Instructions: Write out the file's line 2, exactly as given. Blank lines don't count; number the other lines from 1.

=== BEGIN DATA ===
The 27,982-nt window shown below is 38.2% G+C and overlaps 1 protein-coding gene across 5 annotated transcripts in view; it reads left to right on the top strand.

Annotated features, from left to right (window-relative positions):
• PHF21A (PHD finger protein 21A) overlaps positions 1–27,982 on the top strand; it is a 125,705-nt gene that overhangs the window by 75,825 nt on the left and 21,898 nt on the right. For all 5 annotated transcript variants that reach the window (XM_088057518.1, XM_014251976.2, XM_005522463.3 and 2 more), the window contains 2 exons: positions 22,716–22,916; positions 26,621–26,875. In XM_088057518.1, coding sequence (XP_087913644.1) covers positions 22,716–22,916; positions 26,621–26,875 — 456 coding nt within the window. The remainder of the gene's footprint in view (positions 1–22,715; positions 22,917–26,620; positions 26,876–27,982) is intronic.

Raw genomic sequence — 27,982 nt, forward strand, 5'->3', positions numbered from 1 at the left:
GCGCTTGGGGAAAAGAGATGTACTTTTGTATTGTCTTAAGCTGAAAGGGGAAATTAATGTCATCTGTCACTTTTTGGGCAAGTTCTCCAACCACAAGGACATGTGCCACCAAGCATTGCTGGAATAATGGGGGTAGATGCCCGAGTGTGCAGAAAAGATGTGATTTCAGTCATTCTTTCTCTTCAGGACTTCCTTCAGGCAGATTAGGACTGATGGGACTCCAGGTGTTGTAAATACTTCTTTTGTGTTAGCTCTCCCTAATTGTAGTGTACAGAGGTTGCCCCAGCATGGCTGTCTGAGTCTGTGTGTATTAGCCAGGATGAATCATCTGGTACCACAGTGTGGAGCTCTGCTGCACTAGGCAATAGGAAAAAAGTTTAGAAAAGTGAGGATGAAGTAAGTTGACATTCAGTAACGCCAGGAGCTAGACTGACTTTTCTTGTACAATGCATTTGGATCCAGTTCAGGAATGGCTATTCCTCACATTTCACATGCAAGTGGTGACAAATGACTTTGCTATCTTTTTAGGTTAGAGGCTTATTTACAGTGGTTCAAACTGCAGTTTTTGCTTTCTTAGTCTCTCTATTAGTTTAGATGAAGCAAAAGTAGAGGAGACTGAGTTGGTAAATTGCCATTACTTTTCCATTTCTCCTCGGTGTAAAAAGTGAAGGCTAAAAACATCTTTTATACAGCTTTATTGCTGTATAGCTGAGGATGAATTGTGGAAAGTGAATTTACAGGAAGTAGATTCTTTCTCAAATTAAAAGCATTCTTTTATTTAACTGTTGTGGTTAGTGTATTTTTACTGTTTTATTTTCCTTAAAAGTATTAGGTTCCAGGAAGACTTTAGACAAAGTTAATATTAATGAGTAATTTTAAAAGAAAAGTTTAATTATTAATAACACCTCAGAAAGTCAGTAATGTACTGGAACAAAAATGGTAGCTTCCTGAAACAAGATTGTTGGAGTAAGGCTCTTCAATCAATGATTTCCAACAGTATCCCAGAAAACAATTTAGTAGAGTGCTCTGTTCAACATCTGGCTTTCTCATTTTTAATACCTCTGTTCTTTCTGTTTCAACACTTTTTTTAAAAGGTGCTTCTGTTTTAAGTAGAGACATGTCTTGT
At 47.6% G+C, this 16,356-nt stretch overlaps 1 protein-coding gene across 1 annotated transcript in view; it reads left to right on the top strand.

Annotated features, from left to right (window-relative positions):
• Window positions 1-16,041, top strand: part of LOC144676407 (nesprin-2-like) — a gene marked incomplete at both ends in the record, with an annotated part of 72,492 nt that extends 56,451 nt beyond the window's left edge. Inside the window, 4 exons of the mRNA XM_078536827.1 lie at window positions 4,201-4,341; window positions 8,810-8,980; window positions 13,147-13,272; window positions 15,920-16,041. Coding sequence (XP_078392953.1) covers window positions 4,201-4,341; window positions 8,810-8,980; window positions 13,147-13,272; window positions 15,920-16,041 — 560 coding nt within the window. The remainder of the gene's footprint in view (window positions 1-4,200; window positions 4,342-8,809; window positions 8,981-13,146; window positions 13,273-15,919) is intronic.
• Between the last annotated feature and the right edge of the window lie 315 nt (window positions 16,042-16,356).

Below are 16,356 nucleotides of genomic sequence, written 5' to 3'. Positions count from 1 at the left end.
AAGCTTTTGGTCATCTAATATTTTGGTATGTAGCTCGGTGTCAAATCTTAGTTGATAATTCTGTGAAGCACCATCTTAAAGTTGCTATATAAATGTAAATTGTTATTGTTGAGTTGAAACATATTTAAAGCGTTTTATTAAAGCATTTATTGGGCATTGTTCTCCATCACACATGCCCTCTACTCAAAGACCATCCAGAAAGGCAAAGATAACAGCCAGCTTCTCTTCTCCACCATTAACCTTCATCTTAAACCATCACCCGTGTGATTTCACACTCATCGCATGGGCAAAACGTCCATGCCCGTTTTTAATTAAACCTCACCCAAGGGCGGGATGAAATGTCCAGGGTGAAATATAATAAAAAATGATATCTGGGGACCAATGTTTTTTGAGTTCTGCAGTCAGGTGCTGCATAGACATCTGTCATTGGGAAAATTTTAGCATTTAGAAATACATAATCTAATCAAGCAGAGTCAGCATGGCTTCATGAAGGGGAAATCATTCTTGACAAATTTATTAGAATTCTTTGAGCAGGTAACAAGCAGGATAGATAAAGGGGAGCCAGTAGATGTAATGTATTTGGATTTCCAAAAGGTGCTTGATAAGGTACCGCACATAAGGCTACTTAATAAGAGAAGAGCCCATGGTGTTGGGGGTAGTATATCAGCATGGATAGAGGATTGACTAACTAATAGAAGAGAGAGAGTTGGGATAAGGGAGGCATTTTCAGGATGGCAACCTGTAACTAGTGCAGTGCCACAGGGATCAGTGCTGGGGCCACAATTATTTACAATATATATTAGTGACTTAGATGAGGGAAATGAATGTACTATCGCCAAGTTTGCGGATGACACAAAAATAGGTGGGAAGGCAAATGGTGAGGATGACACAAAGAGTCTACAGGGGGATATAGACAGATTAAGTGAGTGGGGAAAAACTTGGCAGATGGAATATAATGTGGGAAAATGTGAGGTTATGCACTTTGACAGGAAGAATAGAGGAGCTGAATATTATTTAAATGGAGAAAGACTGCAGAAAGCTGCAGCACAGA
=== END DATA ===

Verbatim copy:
Annotated features, from left to right (window-relative positions):